A new project, financed by The Defense Advanced Research Projects Agency (DARPA) is believed to construct drones that can "fully vanish within four hours of payload delivery or within 30 minutes of morning civil twilight (assuming a night drop), whichever is earlier."
The Inbound, Controlled, Air-Releasable, Unrecoverable Systems (ICARUS) project was named after the boy in Greek mythology who approached too close to the sun causing his feather and wax wings to melt. However, nowadays the missions will be much easier to accomplish: the US military doesn't expect drones to return so they will only be one-way trips.
The project is expected to receive up to $8 million, enough funding for two years.
According to DARPA, it is out for "proposals for the design and prototyping of vanishing air delivery vehicles capable of precise, gentle drops of small payloads."
The ideal drone is expected to be capable of dropping a delivery of 3 pounds (1.4 kg) within 33 feet (10 meters) and be no larger than 10 feet (3 meters) in length.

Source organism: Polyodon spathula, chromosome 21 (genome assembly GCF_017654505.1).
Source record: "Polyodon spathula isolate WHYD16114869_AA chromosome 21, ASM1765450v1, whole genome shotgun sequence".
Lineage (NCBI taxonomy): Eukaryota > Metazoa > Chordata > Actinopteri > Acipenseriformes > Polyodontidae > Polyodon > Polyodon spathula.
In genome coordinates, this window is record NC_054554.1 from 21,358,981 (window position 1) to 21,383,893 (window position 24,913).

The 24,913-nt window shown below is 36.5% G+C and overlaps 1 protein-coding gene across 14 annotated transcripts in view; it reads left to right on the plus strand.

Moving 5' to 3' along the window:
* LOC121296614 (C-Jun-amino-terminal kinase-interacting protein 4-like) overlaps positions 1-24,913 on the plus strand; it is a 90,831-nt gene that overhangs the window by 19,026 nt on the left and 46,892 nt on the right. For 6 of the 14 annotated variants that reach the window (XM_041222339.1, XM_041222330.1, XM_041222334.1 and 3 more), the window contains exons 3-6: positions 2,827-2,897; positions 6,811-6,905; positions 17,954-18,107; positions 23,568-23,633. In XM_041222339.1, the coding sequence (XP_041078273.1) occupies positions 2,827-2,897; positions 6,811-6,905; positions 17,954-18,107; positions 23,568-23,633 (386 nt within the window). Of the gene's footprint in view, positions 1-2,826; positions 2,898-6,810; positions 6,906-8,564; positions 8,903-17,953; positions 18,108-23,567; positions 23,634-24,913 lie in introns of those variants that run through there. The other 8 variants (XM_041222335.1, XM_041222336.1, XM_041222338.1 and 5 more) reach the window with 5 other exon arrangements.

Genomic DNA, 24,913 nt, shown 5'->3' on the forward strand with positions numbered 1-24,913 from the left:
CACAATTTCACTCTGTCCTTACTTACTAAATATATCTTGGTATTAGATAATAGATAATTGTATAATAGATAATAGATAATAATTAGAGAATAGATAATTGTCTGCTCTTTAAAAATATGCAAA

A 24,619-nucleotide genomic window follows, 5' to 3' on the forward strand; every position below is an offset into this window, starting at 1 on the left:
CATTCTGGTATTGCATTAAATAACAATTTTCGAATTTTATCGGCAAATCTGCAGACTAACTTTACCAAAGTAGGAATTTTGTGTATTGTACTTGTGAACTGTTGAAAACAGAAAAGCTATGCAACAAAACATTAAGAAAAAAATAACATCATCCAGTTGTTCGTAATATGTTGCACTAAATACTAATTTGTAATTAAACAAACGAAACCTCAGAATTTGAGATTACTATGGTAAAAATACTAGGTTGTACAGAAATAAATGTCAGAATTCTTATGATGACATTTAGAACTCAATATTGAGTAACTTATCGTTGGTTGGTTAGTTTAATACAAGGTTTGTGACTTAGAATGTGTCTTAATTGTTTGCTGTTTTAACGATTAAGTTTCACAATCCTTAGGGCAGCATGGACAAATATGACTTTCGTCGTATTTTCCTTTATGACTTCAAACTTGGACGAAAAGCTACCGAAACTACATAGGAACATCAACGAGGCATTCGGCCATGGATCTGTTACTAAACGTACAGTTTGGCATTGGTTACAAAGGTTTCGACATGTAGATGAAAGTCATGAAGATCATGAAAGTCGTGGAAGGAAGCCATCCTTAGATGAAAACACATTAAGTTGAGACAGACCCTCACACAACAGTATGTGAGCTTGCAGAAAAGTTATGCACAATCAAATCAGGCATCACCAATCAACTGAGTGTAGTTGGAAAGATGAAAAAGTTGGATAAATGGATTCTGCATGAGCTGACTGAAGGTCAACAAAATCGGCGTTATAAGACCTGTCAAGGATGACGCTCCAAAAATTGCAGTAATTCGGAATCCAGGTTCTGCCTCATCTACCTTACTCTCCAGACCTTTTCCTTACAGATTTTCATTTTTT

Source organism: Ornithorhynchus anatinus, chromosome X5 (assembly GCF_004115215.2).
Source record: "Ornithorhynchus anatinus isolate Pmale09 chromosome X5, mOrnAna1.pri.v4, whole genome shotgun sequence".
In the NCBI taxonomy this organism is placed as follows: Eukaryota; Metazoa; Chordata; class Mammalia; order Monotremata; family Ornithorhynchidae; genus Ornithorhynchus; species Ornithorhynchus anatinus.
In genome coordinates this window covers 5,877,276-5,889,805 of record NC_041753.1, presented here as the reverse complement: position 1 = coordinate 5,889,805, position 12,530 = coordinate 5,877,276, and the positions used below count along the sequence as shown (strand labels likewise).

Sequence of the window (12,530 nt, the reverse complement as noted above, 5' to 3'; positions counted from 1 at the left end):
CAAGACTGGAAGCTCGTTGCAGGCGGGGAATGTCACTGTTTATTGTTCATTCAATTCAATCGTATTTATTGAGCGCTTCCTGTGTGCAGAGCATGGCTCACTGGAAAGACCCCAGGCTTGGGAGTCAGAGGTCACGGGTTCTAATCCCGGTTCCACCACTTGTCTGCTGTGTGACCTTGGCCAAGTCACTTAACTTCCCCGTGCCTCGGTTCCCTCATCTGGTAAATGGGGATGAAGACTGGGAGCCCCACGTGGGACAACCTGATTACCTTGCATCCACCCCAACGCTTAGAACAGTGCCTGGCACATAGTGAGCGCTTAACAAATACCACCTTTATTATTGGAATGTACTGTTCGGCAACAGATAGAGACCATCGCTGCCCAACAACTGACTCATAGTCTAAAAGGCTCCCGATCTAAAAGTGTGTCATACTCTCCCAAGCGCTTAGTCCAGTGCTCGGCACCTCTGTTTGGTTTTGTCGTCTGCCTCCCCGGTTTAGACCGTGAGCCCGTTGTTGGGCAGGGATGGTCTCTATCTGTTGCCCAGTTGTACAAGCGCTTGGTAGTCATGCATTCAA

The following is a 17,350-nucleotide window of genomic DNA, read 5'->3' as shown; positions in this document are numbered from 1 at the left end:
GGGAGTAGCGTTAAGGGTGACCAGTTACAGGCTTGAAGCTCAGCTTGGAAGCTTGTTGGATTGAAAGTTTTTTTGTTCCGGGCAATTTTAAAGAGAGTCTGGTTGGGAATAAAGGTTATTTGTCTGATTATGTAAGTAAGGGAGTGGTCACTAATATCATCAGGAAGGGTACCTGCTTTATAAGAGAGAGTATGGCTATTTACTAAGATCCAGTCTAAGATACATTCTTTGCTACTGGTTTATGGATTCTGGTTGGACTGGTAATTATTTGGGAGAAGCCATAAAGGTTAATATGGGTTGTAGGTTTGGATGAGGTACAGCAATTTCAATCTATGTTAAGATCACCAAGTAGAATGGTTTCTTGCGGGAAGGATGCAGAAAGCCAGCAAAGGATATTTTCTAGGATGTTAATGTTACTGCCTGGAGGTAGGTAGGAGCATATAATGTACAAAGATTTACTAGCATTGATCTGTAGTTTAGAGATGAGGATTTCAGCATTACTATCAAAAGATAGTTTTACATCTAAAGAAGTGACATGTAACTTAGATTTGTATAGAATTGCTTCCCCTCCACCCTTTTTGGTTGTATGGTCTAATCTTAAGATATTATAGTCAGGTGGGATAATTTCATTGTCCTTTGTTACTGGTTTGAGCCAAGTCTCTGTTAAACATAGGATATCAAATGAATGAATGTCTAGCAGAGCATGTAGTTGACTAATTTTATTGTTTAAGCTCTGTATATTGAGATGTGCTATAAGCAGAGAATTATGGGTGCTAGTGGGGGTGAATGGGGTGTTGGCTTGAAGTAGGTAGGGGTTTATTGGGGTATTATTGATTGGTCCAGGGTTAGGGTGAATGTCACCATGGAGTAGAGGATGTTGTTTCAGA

The aircraft must be able to travel 93 miles (150km).
"Achieving appropriate transience rates without degrading the structural properties may pose a significant technical challenge when engineering existing transient materials, for example sublimating polymers," DARPA acknowledges.
The idea is to develop an aircraft capable of saving time by delivering packages to remote areas, operations that often require secrecy.
DefenseOne reported that the goal of making such advanced drones that can vanish in a smoke cloud is boosted by another similar project in the agency called Vanishing Programmable Resources (Vapr) which is working to make gas out of polymers from a solid form.
When the drone disappears, its wreckage must all dissolve as well and not exceed a grain of sand, DARPA says.